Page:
Between May and October, you can reach Visegrád as the first kings did, via a boat from Budapest. It is often part of the ‘Danube Bend’ day cruises that stop here and at the historic villages of Szentendre and Esztergom.
Exhibits in the castle rooms cover heraldry, the early kitchen arts and a daring 1440 theft of a royal crown by a maid. Every July, a medieval festival brings together costumed jugglers, musicians and puppeteers within the palace grounds.
Best for: Sunny days and an immersion in the tumultuous history of Andalusia.
The white villages of Andalusia crown the hilltops of southern Spain like spectral hamlets. Their bleached effect was not just an aesthetic choice. When the area was hit by plagues from the 16th to the 19th century, the houses were whitewashed with slaked lime as a form of protection.
One of the more ethereal villages is Caseres, named after Julius Caesar, who fought for control of the region in the 1st century BC Like many hamlets in Andalucia, Caseres was under Moorish rule from the 8th to 15th centuries ; signs of its stratified past include the Moorish castle crowning the town and, just outside the village, the ruins of Lacipo, a Roman settlement.
The village is now a haven of peace, dotted with small guesthouses, tapas bars and an 18th century church.
Les Baux-de-Provence, France
Best for: Haunting ruins, models of chivalry and dazzling contemporary art.
You can explore two villages in one in this French Provence charmer. A medieval town crawls at the foot of a steep hill, characterized by steep cobbled streets and stone mansions once occupied by the powerful lords of Les Baux. Climb to the top of the hill, where there are the ruins of an ancient 11th century village (known as dead city, Where dead city) offers sublime views.
The princes of Les Baux were renowned for their codes of chivalry, but they frequently clashed with the kings of France, who eventually razed the original hilltop castle in the 17th century. Centuries of decline followed before mid-twentieth-century artists rediscovered and revived the city. Chief among them was the engraver and writer Louis Jou, whose studio is now a small museum.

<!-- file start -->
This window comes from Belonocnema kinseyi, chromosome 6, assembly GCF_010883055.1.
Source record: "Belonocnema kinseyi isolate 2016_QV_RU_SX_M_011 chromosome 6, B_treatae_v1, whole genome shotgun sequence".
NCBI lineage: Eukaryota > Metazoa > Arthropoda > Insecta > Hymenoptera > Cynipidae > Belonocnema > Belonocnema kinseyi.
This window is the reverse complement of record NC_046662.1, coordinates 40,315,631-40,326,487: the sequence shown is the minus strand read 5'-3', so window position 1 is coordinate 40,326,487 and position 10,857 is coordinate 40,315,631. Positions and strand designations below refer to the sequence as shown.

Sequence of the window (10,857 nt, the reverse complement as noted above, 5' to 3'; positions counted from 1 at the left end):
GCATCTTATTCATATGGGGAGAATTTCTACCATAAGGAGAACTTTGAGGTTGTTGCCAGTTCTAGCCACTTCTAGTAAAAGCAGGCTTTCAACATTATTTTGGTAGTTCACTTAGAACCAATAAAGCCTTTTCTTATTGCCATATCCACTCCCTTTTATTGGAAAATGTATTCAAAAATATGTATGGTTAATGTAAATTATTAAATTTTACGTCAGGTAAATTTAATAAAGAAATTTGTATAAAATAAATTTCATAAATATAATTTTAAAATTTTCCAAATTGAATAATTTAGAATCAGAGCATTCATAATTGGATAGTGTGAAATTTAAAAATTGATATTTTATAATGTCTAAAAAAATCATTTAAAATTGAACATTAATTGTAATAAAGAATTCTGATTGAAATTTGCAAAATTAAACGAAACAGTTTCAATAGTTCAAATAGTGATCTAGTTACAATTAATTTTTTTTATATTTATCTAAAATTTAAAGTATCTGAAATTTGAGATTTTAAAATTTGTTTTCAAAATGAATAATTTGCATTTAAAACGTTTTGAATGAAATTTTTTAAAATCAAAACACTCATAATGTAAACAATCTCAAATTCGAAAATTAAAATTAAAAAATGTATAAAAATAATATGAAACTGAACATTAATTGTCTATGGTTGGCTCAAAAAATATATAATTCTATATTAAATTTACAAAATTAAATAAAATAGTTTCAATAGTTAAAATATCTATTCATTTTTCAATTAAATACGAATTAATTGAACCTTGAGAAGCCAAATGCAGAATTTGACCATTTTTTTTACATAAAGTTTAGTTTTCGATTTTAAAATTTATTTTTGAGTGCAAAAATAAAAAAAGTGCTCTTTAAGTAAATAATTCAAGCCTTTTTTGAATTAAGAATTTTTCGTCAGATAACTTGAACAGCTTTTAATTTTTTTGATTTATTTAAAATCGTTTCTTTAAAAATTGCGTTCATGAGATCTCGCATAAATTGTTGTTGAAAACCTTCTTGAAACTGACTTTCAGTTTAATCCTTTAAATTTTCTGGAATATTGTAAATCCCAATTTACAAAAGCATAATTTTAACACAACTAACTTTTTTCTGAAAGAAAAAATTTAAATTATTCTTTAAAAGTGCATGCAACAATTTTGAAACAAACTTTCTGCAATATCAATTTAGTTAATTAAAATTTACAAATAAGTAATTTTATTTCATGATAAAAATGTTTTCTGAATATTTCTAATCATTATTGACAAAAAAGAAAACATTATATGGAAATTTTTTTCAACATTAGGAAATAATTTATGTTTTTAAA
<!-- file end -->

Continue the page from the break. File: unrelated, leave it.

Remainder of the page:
Today there are art exhibitions and summer concerts in both areas of the city, including video works projected onto the walls of a former quarry.
Best for: Medieval English history and a perfectly preserved market town.
Like many villages in East Anglia and the Cotswolds, Lavenham was bustling with commerce in the 15th and 16th centuries. Its powerful wool merchants, renowned for their “blown” linens, built half-timbered houses, many of which were washed in pastel shades like pink and apricot. When the wool trade went bankrupt during Henry VIII’s wars with France, Lavenham was frozen in place, too poor to raise money in a new development.
Revitalization came thanks to the railway in the 19th and 20th centuries, and it’s now a popular weekend trip from London or nearby Cambridge.
Other signs of Lavenham’s passage as one of the wealthiest villages in England include a Guildhall from 1529 and the 15th century Church of St Peter and St Paul. The latter is famous for its 141-foot-tall tower, built to display the wealth of the city.
To see how swells lived centuries ago, visit the 14th-century Little Hall house museum or book a room at The Swan, a restored and expanded 15th-century hotel with suites between brick-and-mortar walls and a afternoon tea featuring Welsh rarebit and sweet savory Suffolk chutney.
Raphael Kadushin is a Wisconsin-based food and travel journalist.
National Geographic Travel editor Jennifer Barger helped research and write this story.